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World Championship

Worlds: United States, Canada set for semifinals

Matthews, McDavid take center stage with trip to finals on the line

by Carol Schram / NHL.com Correspondent

MOSCOW -- Round 2 of Connor McDavid vs. Auston Matthews is upon us.

McDavid (Edmonton Oilers) and Canada will take on Matthews (2016 draft eligible) and the United States in the semifinals of the 2016 IIHF World Championship at Ice Palace here on Saturday (1 p.m. ET; NBC Sports Live Extra, TSN, RDS).

Matthews enters after scoring the only regulation goal for the U.S. and scoring shootout winner in a 2-1 win against the Czech Republic in the quarterfinals on Thursday. He leads the U.S. with five goals and three assists, and coach John Hynes (New Jersey Devils) is putting him in positions where he can be the go-to player in critical game situations. Matthews is rising to the occasion.

Two weeks ago in St. Petersburg, McDavid, the No. 1 pick in the 2015 NHL Draft, went head-to-head against Matthews, No. 1 on NHL Central Scouting's final ranking of international skaters for the 2016 draft, in Canada's 5-1 win.

"It's definitely nice to be on the other side [of the draft]," McDavid said after that game when asked about the circumstance Matthews is now in as the presumptive No. 1 pick. "It's a fun experience, but there's a lot of pressure that goes with that, and a lot of attention. I'm sure he's trying to do the best he can, trying to enjoy it."

The winner of Canada-United States will face the winner of Finland-Russia on Sunday for the gold medal.

McDavid and Matthews have drawn a good deal of praise for the maturity of their games throughout the tournament. By the end of the preliminary round, McDavid was skating on a line with Taylor Hall (Oilers) and Matt Duchene (Colorado Avalanche) for Canada; Matthews worked himself up into the top-line center role between Dylan Larkin (Detroit Red Wings) and Nick Foligno (Columbus Blue Jackets) for the U.S.

"Auston's such a great player, and I really like playing with Dylan Larkin," Foligno said. "That's what I like about coming over here. You get to play with different guys and kind of see what makes them tick. We've been able to build some chemistry."

Despite tremendous offensive skills, McDavid is one of two Canada forwards who hasn't scored a goal in the first eight games of the tournament. He's finding other ways to chip in and has made some great plays with Hall.

Canada coach Bill Peters (Carolina Hurricanes) has increased McDavid's ice time during the tournament.

"It's one thing to skate in practice and do all the things that we do to stay in shape," Peters said. "Game shape's a whole different animal. All three guys (McDavid, Hall and Duchene) can skate. There's chemistry both ways. Dangerous line."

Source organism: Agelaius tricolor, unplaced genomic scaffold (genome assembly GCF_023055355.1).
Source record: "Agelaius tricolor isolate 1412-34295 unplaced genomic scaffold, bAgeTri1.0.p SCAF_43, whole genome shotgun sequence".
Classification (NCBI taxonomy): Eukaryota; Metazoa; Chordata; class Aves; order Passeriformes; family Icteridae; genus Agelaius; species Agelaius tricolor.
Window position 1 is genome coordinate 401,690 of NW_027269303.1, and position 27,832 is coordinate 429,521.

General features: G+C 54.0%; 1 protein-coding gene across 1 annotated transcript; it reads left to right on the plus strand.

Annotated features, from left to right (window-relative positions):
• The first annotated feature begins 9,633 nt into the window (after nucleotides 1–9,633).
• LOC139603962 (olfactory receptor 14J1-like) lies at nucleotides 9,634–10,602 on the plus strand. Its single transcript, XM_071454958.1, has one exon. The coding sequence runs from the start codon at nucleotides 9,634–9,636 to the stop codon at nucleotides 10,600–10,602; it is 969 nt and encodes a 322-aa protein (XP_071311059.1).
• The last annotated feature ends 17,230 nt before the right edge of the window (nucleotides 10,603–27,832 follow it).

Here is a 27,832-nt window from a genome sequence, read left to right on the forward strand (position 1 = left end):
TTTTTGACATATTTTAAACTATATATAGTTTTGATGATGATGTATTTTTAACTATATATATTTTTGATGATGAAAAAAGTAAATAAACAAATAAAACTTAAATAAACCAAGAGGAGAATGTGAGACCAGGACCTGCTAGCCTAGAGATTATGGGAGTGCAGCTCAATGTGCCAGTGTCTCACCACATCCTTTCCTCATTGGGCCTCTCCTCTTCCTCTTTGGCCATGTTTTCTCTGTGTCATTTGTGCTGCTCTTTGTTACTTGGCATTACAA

Though McDavid's seven assists in eight games has him on nearly a point-per-game pace, that's only good enough to tie for sixth place in scoring for Canada, which is averaging a tournament-high five goals per game. McDavid has yet to make a game-changing contribution in the tournament the way Matthews did in the quarterfinal against Czech Republic.

Though Canada (6-0-0-1) significantly outperformed the United States (3-0-1-3) in the preliminary round, Canada goaltender Cam Talbot (Oilers) said he sees similarities between how two young rosters have evolved in the tournament.

"I think they've grown every game, just like we have," Talbot said.

On what to expect against the U.S., Talbot showed Canada's next opponent plenty of respect.

"It's going to be a battle," he said. "They took out a very talented team in the Czechs, and they're going to work hard. It's not going to be the same game it was last time. We're going to have to be ready."

Following Canada's 4-0 shutout loss to Finland in its final game of the preliminary round, Peters was rewarded for his decision to give the team a day off to rest and recuperate. Canada rebounded with a 6-0 win against Sweden to advance to the semifinals. As Canada traveled from St. Petersburg to Moscow on Friday for its final two games of the medal round, Peters again elected not to skate his players on their off-day.

"We're excited about getting to Moscow," Peters said. "That's been the goal all along when you're in St. Petersburg and the semifinals and finals are in a different city. You've got to get to that city.

"We've been able to do that."

This is the second straight appearance for Canada and the U.S. in the medal round. Canada defeated Russia 6-1 a year ago to win its first gold medal since 2007. The U.S. finished third and earned its first bronze medal since 2004.

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